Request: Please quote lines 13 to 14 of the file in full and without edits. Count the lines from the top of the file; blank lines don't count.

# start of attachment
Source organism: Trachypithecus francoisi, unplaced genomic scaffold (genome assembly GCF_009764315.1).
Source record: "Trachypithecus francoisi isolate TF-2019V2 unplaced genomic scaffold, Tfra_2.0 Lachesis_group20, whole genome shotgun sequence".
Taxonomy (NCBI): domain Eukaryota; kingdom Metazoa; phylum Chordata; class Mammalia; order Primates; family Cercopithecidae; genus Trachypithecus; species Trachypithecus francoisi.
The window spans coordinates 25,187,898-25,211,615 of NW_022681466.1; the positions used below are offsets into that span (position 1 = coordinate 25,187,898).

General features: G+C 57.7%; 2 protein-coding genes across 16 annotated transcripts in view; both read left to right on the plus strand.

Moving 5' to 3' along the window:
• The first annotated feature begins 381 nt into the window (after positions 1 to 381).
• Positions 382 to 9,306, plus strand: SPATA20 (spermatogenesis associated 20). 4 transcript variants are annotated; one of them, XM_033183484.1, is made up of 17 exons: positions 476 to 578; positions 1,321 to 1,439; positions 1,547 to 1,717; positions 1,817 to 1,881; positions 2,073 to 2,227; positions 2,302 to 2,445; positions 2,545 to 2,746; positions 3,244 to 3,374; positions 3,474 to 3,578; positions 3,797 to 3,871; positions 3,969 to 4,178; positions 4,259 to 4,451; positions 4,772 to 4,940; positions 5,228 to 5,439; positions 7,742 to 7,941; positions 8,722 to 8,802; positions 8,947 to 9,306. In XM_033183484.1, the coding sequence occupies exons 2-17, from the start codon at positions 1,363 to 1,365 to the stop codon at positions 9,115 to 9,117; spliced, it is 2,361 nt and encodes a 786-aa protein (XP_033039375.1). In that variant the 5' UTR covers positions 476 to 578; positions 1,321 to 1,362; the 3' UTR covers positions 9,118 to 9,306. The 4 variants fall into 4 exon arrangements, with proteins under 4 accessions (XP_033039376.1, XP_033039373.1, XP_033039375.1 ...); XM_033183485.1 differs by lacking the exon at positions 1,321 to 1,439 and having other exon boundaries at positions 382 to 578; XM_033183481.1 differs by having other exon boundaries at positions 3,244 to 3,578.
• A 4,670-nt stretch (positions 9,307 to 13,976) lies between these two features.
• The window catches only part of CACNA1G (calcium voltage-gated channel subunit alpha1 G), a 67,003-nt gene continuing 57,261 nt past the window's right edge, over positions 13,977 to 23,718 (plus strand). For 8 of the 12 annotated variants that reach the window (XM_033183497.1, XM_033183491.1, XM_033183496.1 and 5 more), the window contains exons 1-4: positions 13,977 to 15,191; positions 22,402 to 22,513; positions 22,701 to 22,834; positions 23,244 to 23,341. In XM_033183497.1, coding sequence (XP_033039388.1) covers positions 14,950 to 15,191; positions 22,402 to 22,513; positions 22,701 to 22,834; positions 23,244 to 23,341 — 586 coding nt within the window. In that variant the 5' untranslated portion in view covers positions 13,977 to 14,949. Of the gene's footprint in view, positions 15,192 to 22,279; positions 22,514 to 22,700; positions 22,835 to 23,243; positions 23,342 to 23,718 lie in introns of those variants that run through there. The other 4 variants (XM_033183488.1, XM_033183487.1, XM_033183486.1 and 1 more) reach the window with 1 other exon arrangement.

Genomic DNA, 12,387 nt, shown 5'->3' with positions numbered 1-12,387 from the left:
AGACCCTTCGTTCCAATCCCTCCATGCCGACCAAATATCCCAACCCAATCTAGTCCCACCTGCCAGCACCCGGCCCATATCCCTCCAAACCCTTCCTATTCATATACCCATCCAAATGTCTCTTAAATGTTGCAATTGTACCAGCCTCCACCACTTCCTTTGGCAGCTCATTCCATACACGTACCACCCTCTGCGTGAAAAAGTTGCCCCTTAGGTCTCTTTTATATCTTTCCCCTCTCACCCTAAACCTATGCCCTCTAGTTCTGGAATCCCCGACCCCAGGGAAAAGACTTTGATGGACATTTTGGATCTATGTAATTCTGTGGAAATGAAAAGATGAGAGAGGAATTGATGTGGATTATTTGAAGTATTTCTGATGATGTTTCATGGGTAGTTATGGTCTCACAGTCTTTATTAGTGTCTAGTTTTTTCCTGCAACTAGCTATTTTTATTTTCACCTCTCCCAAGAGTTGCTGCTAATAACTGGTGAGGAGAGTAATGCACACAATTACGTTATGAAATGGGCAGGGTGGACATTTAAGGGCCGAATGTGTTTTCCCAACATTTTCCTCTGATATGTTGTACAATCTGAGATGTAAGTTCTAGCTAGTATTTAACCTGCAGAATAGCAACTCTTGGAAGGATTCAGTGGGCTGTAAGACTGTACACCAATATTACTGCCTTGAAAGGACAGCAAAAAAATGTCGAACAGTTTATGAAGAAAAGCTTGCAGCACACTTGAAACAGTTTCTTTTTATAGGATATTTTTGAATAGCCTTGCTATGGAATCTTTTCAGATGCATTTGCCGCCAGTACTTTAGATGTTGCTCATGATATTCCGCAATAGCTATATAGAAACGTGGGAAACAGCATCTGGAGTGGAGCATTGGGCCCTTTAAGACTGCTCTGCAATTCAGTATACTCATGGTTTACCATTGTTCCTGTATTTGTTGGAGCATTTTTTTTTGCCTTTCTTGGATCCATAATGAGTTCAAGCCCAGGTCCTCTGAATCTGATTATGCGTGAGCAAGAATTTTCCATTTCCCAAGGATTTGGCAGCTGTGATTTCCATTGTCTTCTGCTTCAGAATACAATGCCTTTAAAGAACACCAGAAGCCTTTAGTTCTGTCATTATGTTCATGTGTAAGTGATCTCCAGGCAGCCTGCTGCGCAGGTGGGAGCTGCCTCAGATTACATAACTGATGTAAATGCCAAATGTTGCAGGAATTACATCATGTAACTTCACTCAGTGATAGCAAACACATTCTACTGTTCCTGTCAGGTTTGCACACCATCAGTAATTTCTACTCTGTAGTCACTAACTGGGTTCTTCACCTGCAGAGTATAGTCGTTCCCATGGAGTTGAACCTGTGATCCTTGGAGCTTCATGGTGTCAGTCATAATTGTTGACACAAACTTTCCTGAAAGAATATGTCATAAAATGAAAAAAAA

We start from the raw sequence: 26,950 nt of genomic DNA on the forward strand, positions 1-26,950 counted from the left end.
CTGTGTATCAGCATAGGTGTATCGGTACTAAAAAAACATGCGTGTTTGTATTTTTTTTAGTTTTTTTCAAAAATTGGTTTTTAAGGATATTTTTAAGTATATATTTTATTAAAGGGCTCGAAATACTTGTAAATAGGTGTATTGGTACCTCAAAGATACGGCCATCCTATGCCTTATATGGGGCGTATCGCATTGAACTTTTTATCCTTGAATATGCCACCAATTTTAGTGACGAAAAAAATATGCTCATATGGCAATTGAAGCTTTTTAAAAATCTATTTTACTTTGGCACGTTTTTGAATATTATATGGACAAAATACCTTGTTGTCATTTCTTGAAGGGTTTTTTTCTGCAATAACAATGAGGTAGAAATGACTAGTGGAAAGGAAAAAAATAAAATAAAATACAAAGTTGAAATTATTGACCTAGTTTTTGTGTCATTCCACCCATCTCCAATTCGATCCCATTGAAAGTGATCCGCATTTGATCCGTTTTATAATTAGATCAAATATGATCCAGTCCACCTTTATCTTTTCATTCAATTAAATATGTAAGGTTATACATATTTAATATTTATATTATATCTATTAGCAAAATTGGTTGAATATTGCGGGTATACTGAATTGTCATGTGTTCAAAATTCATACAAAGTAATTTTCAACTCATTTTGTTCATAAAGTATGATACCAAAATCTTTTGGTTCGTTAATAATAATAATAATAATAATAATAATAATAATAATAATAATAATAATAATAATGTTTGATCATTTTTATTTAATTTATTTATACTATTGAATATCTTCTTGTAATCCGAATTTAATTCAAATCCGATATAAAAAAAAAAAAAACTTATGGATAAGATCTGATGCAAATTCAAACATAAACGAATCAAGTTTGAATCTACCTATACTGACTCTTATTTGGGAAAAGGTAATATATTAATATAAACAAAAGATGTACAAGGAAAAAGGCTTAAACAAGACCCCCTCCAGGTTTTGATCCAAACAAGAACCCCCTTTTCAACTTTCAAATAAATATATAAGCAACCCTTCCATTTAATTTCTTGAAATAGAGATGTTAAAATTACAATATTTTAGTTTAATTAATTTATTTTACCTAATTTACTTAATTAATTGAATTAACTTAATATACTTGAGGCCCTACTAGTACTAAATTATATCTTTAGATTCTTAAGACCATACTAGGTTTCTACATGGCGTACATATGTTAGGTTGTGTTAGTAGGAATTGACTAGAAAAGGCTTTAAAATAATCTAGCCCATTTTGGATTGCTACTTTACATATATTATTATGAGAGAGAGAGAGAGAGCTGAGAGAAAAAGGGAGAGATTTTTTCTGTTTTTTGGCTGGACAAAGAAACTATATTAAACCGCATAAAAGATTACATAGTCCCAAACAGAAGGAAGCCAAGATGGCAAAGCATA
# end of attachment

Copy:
We start from the raw sequence: 26,950 nt of genomic DNA on the forward strand, positions 1-26,950 counted from the left end.
CTGTGTATCAGCATAGGTGTATCGGTACTAAAAAAACATGCGTGTTTGTATTTTTTTTAGTTTTTTTCAAAAATTGGTTTTTAAGGATATTTTTAAGTATATATTTTATTAAAGGGCTCGAAATACTTGTAAATAGGTGTATTGGTACCTCAAAGATACGGCCATCCTATGCCTTATATGGGGCGTATCGCATTGAACTTTTTATCCTTGAATATGCCACCAATTTTAGTGACGAAAAAAATATGCTCATATGGCAATTGAAGCTTTTTAAAAATCTATTTTACTTTGGCACGTTTTTGAATATTATATGGACAAAATACCTTGTTGTCATTTCTTGAAGGGTTTTTTTCTGCAATAACAATGAGGTAGAAATGACTAGTGGAAAGGAAAAAAATAAAATAAAATACAAAGTTGAAATTATTGACCTAGTTTTTGTGTCATTCCACCCATCTCCAATTCGATCCCATTGAAAGTGATCCGCATTTGATCCGTTTTATAATTAGATCAAATATGATCCAGTCCACCTTTATCTTTTCATTCAATTAAATATGTAAGGTTATACATATTTAATATTTATATTATATCTATTAGCAAAATTGGTTGAATATTGCGGGTATACTGAATTGTCATGTGTTCAAAATTCATACAAAGTAATTTTCAACTCATTTTGTTCATAAAGTATGATACCAAAATCTTTTGGTTCGTTAATAATAATAATAATAATAATAATAATAATAATAATAATAATAATAATAATAATGTTTGATCATTTTTATTTAATTTATTTATACTATTGAATATCTTCTTGTAATCCGAATTTAATTCAAATCCGATATAAAAAAAAAAAAAACTTATGGATAAGATCTGATGCAAATTCAAACATAAACGAATCAAGTTTGAATCTACCTATACTGACTCTTATTTGGGAAAAGGTAATATATTAATATAAACAAAAGATGTACAAGGAAAAAGGCTTAAACAAGACCCCCTCCAGGTTTTGATCCAAACAAGAACCCCCTTTTCAACTTTCAAATAAATATATAAGCAACCCTTCCATTTAATTTCTTGAAATAGAGATGTTAAAATTACAATATTTTAGTTTAATTAATTTATTTTACCTAATTTACTTAATTAATTGAATTAACTTAATATACTTGAGGCCCTACTAGTACTAAATTATATCTTTAGATTCTTAAGACCATACTAGGTTTCTACATGGCGTACATATGTTAGGTTGTGTTAGTAGGAATTGACTAGAAAAGGCTTTAAAATAATCTAGCCCATTTTGGATTGCTACTTTACATATATTATTATGAGAGAGAGAGAGAGAGCTGAGAGAAAAAGGGAGAGATTTTTTCTGTTTTTTGGCTGGACAAAGAAACTATATTAAACCGCATAAAAGATTACATAGTCCCAAACAGAAGGAAGCCAAGATGGCAAAGCATA